This memoir in fact covers: the death of Franzen's mother and sale of the family home (Franzen gets this wrong); quarrels in the Franzen household and the career of Schulz, creator of Peanuts; the religious and personal development scene at Franzen's school; practical jokes at Franzen's school; Franzen's experience of German (in which he majored) and love life; Franzen's love life (continued) and his interest in the environment and in birding.

The most thought provoking section is about Schulz. Franzen thinks Schulz suffered because he was an artist, ie he was not an artist because he suffered. He could have toughed out a normal life, just as he did his military service. This is well worth pondering - as is the question how the impulse comes to people (like Franzen) to make other people laugh.

This memoir is both touching and comic. Strongly recommended.
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8 of 9 people found the following review helpful By Sam J. Ruddock on 1 April 2007
Format: Paperback
The Discomfort Zone follows naturally from Jonathan Franzen's 2001 bestseller The Corrections. Sure, that was fiction and this is autobiography, but many of the themes and settings of everyday life remain the same. It chronicles the author's growth from a "small and fundamentally ridiculous person" to the confidently insecure writer he has become. He casts his scope both inwards and out, linking his own life to the socio-political history of the last fifty years. His story is both personal and universal.

It is a good read, and what we are left with is a picture of everyday life in all its fabulous banality: a life which Franzen loves and hates in alternating measure but which is an inextricable part of himself and his fiction.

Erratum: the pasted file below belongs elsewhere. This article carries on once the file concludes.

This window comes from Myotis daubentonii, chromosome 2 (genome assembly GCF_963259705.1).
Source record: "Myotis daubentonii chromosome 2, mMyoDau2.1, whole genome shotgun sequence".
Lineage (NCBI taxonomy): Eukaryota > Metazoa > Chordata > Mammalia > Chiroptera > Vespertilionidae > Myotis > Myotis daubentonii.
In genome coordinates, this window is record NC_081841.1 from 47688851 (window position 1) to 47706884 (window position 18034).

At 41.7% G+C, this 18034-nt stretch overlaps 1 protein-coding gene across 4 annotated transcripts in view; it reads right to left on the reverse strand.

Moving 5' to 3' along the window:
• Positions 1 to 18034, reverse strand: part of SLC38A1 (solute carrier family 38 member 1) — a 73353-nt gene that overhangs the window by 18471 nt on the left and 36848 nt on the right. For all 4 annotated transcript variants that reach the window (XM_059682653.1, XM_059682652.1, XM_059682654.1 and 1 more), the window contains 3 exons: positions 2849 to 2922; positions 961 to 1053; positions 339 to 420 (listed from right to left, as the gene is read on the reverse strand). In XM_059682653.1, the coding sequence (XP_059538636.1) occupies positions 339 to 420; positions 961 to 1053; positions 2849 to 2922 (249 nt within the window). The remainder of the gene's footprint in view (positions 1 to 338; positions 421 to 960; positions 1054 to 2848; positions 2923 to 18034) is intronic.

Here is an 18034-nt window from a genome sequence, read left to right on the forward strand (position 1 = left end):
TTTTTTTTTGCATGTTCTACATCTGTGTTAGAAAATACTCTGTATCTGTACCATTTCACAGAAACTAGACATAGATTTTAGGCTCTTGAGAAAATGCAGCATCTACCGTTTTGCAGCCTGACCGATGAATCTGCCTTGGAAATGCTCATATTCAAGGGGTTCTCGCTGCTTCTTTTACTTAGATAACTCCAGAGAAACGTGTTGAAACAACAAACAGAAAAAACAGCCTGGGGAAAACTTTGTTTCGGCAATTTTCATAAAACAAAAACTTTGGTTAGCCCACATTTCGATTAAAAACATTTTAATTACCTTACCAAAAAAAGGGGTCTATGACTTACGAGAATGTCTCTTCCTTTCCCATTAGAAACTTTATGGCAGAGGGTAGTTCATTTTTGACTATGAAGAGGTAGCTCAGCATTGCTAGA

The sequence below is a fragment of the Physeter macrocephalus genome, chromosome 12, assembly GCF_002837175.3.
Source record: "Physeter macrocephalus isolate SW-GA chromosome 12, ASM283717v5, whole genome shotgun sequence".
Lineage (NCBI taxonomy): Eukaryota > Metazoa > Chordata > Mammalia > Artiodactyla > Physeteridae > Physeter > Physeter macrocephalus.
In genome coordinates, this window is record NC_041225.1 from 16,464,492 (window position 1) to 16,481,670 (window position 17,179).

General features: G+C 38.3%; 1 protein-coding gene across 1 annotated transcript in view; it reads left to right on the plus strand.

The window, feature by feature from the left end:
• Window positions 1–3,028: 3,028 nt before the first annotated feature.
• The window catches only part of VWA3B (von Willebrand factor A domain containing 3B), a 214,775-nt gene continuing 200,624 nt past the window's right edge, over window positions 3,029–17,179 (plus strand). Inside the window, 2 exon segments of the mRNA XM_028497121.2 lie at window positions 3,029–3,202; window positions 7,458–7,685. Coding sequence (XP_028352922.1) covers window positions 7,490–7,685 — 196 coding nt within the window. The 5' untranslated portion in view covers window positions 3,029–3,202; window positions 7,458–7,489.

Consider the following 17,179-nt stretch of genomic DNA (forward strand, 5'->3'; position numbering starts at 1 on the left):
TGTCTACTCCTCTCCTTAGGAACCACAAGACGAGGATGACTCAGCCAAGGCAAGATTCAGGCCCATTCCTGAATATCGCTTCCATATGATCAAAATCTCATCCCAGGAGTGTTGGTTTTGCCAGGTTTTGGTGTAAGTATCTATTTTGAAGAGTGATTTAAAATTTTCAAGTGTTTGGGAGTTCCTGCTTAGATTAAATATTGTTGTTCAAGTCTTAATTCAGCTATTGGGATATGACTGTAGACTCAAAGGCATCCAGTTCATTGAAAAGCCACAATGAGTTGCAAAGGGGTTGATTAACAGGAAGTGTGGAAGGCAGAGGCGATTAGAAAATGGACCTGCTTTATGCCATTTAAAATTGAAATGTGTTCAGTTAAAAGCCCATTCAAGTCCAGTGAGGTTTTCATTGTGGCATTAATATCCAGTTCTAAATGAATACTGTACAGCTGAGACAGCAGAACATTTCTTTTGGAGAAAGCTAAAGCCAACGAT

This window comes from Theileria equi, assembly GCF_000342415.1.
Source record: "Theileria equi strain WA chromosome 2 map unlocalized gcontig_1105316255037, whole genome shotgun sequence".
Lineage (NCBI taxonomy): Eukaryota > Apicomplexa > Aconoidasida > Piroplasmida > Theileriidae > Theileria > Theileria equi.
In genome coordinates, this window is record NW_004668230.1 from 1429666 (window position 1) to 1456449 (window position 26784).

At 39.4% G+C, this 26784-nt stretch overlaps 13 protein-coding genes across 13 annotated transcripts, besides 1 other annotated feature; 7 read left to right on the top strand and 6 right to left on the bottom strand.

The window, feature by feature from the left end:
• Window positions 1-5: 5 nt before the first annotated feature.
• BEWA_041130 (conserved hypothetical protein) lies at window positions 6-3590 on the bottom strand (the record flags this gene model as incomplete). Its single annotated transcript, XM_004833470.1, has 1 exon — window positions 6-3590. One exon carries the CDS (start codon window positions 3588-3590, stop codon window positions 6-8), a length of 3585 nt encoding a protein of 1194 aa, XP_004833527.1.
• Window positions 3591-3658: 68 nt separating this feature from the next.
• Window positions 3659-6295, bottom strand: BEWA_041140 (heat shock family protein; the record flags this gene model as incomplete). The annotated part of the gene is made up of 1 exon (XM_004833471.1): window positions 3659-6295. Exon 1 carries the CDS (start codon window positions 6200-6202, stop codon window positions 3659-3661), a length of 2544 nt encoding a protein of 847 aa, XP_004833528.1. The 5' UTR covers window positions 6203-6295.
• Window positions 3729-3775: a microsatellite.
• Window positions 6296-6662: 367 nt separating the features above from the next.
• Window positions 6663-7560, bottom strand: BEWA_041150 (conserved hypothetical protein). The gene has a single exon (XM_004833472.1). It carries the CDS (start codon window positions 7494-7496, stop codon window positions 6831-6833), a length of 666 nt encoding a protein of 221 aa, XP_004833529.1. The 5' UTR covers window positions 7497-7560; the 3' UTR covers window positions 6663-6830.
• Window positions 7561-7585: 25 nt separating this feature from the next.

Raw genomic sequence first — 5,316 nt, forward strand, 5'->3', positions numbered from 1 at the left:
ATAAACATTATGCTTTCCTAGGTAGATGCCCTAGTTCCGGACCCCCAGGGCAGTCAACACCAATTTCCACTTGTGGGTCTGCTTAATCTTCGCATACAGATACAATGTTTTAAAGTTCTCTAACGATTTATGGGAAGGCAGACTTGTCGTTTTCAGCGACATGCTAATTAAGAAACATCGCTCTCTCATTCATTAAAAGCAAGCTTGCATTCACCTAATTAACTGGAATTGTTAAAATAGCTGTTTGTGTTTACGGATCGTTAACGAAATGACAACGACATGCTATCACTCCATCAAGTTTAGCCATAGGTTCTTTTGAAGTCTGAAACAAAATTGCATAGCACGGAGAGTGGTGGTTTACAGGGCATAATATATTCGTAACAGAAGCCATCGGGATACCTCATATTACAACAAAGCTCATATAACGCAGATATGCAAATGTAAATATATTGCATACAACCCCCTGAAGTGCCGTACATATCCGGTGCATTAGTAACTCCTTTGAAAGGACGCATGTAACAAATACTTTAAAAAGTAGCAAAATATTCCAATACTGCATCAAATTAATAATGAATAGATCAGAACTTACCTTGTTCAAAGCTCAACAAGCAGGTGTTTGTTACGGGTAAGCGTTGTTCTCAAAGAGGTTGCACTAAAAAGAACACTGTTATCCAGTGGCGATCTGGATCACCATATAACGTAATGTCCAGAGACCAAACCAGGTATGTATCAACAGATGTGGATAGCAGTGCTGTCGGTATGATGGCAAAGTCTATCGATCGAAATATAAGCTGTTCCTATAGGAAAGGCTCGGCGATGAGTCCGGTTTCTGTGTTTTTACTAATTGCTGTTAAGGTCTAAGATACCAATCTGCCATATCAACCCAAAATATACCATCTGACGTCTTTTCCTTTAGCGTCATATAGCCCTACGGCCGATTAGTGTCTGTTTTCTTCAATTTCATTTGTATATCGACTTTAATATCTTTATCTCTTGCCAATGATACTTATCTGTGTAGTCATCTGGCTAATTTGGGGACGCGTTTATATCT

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Format: Paperback
"The Discomfort Zone" is an autobiographical essay collection - and memoir - from Jonathan Franzen that is among the most impressive examples of memoir writing that I've stumbled upon lately. Readers will get a most vivid and compelling portrait of Franzen - the person and the writer - and one that may illuminate their subsequent reading of his great novels. But this is an essay collection that is somewhat nonlinear with respect to time, opening and closing with important events in his adulthood. Surprisingly for me, given the realism of his current fiction, Franzen expresses ample admiration for the fantasy novels of C. S. Lewis and J. R. R. Tolkein, invoking them repeatedly in his essay collection. Franzen renders a most affectionate portrait of his late mother and his family's former residence in Webster Groves, a financially elite suburb of Saint Louis, in the opening essay "House for Sale". He recounts his childhood love for comics, and especially, "The Peanuts" comic strip, in "Two Ponies", touching upon his childhood relationship with his older brother Tom and their father. "Then Joy Breaks Through" describes his membership in a youth Christian fellowship, fondly recalling it as a sanctuary in an otherwise difficult adolescence that will resonate with many readers. Among the most memorable essays is the concluding one, "My Bird Problem", in which he compares and contrasts his love of birding with his efforts at saving his marriage and then, later, finally finding romantic bliss with a much younger woman from California. Franzen's simple, unadorned, prose shines through in each of the essays, reminding readers of his greatest works in fiction. Without question, "The Discomfort Zone" is an important addition to the memoir of genre, worthy of recognition as among its best.
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1 of 1 people found the following review helpful By Pauline Butcher Bird on 29 Sept. 2010
Format: Paperback Verified Purchase
I was disappointed with this memoir because Jonathan Franzen spent too long on teenage escapades which gave no insight into his development, they were just hi-jink events. Compare JM Coetzee's 'Youth' and 'Boyhood' which superbly set out HIS mental torment and changes while growing up. The best part in this book was the description of his marriage and perhaps it's worth buying just for that.